|Watching it on the train...|
I board a train in Warwickshire. I watch the newest folk hero, Lord Pannick, on my BlackBerry. He should sell his recorded advocacy as a cure for insomnia – he is not boring but soothing, authoritative, sometimes incantatory.
He makes it all look easy and I am lulled into a heedless trance. Then I leave a breathtakingly expensive pen on the train. Bother.
|...and in a cab|
I take a cab. The sign in my drawing is all about Brexit. A late arrival at the Supreme Court, I'm in one of the overspill rooms.
The Irish question. When I got married I asked my husband if he would take British citizenship. He thought it was an absurd idea. His parents marched against Mosley in Cable Street. Now he is a bargaining chip. Will we have to stand in different queues?
It’s a mess. Bones rattle. The auld triangle goes jingle jangle. Ronan Lavery QC addresses the court: ‘Take the applicant, my client, for instance, he is a Protestant from north Belfast, he is a victim of the Troubles, he is a victims' rights campaigner. He is here, has always attended court with his friend who is a catholic. But his son was murdered by loyalist paramilitaries. He regards himself as British, although many people in Britain may regard him as Irish. It is a complex situation, my Lords, my Lady, Northern Ireland, and there is a complex constitutional settlement.’
The room grows cold. Or is it me.
So, what’s going to happen? Who will win this case? At the end of day three, William Hill are offering 5/2 that the government will win and 2/7 that they will lose. That’s just betting, though, which consists of money, sentiment, superstition and hedging.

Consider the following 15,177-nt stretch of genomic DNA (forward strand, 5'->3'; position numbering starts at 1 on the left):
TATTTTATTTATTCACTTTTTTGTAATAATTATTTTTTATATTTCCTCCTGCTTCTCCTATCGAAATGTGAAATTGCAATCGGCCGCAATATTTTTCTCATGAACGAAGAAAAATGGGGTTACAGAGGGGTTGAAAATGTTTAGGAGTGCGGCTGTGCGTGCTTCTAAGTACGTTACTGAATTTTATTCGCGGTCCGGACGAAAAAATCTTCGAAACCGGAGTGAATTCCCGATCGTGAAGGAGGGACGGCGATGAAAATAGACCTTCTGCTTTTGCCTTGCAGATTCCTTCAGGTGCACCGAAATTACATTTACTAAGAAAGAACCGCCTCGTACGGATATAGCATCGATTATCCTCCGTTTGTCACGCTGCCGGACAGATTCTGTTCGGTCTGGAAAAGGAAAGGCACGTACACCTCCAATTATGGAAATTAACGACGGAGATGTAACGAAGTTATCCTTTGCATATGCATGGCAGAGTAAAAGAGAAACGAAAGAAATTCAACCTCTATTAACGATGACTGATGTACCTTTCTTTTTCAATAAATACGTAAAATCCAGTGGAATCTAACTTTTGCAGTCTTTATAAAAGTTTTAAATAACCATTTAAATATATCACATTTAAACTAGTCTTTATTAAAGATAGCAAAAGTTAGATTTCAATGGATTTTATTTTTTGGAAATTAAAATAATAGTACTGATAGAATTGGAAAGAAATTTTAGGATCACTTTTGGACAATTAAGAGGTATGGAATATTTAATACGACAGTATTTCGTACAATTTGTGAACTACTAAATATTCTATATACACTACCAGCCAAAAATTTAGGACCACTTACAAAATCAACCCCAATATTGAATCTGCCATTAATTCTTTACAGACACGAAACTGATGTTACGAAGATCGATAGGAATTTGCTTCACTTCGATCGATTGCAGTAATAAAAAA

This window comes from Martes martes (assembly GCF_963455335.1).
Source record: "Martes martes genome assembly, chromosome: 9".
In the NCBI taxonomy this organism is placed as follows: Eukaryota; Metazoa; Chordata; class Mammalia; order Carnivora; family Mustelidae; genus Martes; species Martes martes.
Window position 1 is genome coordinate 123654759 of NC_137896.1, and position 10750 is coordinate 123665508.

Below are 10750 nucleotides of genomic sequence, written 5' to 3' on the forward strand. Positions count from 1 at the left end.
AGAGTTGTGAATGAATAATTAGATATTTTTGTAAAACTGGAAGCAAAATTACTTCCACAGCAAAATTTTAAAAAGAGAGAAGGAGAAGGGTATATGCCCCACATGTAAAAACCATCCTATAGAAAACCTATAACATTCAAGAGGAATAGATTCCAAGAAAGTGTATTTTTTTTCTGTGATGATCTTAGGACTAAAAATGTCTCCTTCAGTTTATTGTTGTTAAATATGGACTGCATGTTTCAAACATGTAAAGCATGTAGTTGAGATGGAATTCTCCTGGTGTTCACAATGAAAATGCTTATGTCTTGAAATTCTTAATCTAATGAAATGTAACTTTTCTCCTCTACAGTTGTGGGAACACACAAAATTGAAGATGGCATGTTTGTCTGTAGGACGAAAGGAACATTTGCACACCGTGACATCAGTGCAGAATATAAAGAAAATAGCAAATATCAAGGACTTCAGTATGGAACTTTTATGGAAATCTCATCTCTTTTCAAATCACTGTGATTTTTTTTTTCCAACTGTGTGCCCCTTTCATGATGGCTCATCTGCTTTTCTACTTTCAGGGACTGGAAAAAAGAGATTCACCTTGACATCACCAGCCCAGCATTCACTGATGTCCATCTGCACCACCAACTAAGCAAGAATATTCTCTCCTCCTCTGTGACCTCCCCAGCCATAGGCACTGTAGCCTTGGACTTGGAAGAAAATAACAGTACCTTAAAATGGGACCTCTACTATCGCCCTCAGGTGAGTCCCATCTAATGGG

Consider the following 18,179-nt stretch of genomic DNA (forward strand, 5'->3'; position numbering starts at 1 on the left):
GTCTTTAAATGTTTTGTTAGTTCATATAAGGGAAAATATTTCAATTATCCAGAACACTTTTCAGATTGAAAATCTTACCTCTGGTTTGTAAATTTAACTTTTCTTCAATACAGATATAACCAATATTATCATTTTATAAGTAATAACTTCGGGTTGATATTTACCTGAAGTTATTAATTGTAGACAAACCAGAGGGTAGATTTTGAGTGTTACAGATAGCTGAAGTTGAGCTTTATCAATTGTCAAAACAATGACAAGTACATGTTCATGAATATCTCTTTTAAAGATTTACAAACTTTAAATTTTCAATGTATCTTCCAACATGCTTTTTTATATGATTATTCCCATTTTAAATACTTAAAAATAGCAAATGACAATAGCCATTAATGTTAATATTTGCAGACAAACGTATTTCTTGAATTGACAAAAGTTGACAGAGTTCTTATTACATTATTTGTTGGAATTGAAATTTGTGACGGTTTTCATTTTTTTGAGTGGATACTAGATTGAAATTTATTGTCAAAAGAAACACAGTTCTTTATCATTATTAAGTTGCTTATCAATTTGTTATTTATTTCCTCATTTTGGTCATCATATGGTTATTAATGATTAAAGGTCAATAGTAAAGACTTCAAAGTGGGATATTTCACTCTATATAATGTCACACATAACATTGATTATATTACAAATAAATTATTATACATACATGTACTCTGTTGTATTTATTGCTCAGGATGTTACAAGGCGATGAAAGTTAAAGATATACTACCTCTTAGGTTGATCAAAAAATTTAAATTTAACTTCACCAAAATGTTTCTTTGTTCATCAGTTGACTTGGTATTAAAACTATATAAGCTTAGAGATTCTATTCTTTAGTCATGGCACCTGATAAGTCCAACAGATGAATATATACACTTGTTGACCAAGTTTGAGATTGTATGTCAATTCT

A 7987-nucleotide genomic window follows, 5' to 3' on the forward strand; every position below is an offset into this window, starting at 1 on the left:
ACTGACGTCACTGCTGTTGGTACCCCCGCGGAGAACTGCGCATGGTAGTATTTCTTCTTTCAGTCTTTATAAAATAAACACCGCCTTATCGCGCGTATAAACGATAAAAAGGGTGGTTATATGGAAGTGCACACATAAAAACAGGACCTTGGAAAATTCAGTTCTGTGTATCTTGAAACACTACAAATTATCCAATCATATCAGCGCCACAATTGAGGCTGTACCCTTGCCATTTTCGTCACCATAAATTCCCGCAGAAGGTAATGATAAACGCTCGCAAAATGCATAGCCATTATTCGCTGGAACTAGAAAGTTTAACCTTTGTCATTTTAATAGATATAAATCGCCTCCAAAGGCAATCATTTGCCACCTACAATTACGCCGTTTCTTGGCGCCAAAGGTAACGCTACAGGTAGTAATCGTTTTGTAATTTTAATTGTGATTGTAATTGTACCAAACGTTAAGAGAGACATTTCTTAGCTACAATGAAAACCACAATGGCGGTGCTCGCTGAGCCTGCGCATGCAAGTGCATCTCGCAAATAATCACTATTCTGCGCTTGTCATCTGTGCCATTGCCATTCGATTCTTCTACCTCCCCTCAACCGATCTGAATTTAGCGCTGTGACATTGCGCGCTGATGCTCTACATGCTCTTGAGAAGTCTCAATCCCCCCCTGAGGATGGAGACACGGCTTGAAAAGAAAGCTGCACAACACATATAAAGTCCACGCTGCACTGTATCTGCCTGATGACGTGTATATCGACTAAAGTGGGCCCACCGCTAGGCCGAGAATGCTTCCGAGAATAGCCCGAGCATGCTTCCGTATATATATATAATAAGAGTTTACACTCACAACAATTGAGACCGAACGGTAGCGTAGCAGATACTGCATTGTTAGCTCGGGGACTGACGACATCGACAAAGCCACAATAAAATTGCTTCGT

What about the index to the day’s transcript? This perfect source of found poetry includes a numeric index for all you Bletchley Park types. Are there any clues in this sample page, for example? I would pay to hear Lord Pannick read this out:
Or is Lady Hale giving us signs? On day one, she wore black and a brooch which looked like a double dragonfly. On day two she wore half-mourning (purple) and what appeared to be a beaten silvery blazing comet or quarter sunburst. Today she is dressed in deep blue and a metallic caterpillar.
‘Don’t be pessimistic,’ someone said to me yesterday, after my latest diatribe. ‘Nigel Lawson says global warming isn’t happening.’ That is an unfortunate combination of words to use against me. I find it hard to trust people at the moment.
David Runciman, a professor from the Remain stronghold of Cambridge, writes in the latest issue of the London Review of Books (read by the people of the smaller bubble inside the larger bubble, like me): ‘By choosing to quit the European Union, the majority of British voters may have looked as if they were behaving with extraordinary recklessness. But in reality their behaviour…reflected their basic trust in the political system with which they were ostensibly so disgusted, because they believed that it was still capable of protecting them from the consequences of their choice….’
His article does not end happily.